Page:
draw me out

Allegromoderato2

Senior Member
Portuguese
If I'm talking to someone and I'm having some difficulty to express my thoughts, could I ask them "please, draw me out"? Or isn't it something to be said?
 
  • The Newt

    Senior Member
    English - US
    If I'm talking to someone and I'm having some difficulty to express my thoughts, could I ask them "please, draw me out"? Or isn't it something to be said?
    I don't think it's natural, but it's not clear what you're asking the other person to do. Sometimes, in a situation like this, we might say "help me out."

    It was one of those -- what do you call it? help me out, here -- oh yeah, deja vu moments.
     

    Allegromoderato2

    Senior Member
    Portuguese
    I don't think it's natural, but it's not clear what you're asking the other person to do. Sometimes, in a situation like this, we might say "help me out."

    It was one of those -- what do you call it? help me out, here -- oh yeah, deja vu moments.
    Thanks!
    I think I took the definition literally:

    draw sb out
    to help someone to express their thoughts and feelings more easily by making thatperson feel less nervous
    draw sb out Meaning in the Cambridge English Dictionary
     

    dojibear

    Senior Member
    English - Northeast US
    The concept makes perfect sense. But you usually don't have to ask.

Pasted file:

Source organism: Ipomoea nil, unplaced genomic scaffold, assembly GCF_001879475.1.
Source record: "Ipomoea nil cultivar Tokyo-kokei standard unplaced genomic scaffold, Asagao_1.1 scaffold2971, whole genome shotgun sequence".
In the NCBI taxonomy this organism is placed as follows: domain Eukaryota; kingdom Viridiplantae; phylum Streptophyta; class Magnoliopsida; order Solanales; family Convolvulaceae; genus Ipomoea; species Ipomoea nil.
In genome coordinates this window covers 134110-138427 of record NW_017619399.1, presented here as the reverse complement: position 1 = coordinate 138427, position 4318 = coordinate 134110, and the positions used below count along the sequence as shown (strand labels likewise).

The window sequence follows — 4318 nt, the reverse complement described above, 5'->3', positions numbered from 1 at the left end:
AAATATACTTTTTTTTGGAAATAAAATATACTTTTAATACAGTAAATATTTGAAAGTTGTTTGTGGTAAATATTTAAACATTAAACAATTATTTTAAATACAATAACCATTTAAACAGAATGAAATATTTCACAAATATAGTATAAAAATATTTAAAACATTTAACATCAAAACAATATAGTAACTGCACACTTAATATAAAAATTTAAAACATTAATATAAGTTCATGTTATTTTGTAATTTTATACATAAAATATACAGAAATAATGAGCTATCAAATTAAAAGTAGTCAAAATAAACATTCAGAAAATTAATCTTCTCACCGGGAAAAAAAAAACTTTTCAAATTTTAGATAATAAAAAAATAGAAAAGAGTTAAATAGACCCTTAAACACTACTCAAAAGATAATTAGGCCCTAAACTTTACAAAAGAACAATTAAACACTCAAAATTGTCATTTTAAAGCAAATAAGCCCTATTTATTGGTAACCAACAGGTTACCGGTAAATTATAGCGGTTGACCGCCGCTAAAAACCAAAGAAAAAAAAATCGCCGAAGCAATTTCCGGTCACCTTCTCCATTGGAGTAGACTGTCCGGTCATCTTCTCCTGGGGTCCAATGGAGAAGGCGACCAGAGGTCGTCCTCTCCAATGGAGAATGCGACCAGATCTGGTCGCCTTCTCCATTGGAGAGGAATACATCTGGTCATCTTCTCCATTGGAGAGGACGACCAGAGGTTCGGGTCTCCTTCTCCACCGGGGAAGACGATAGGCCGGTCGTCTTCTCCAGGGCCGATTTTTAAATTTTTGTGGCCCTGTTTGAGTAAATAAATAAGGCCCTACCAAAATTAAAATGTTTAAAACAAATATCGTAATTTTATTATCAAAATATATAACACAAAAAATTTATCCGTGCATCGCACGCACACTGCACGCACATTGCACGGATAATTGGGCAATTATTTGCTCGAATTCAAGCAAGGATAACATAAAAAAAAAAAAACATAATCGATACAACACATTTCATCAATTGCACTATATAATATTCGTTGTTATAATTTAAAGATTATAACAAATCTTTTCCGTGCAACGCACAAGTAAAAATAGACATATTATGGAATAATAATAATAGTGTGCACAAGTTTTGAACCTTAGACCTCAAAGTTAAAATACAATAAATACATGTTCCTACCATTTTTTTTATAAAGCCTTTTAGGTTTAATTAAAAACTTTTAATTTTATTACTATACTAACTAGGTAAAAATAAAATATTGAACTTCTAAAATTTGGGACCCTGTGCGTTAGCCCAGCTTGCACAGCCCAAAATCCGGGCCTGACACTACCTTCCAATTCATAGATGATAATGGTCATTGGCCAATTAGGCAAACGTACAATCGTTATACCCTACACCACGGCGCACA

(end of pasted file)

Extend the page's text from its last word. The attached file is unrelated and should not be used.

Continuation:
According to people who study this stuff, normal face-to-face conversation includes a constant flow of nonverbal comments from the listener to the speaker: nods, face expressions, body language, grunts, "uh-huh", "yes" and so on.

    If you are struggling to explain something, the listener should be helping. When you get stuck, they should jump in with a question. Billions of "good listeners" know how to do this, and do it every day. Having to ask for help is unusual.

    This is why some people (like me) are good at explaining something to 1 person, and bad at explaining something to a large group. I may have to make 15 points. Talking to 1 person, I instantly know when they "understand" each point and I can switch to the next point. Talking to a group, I don't have that feedback. "Public speaking" to a large group is very different from normal conversation. That is why good public speaking requires training.
     

    Allegromoderato2

    Senior Member
    Portuguese
    The concept makes perfect sense. But you usually don't have to ask.

    According to people who study this stuff, normal face-to-face conversation includes a constant flow of nonverbal comments from the listener to the speaker: nods, face expressions, body language, grunts, "uh-huh", "yes" and so on.

    If you are struggling to explain something, the listener should be helping. When you get stuck, they should jump in with a question. Billions of "good listeners" know how to do this, and do it every day. Having to ask for help is unusual.

    This is why some people (like me) are good at explaining something to 1 person, and bad at explaining something to a large group. I may have to make 15 points. Talking to 1 person, I instantly know when they "understand" each point and I can switch to the next point. Talking to a group, I don't have that feedback. "Public speaking" to a large group is very different from normal conversation. That is why good public speaking requires training.
    Thanks!:)
     
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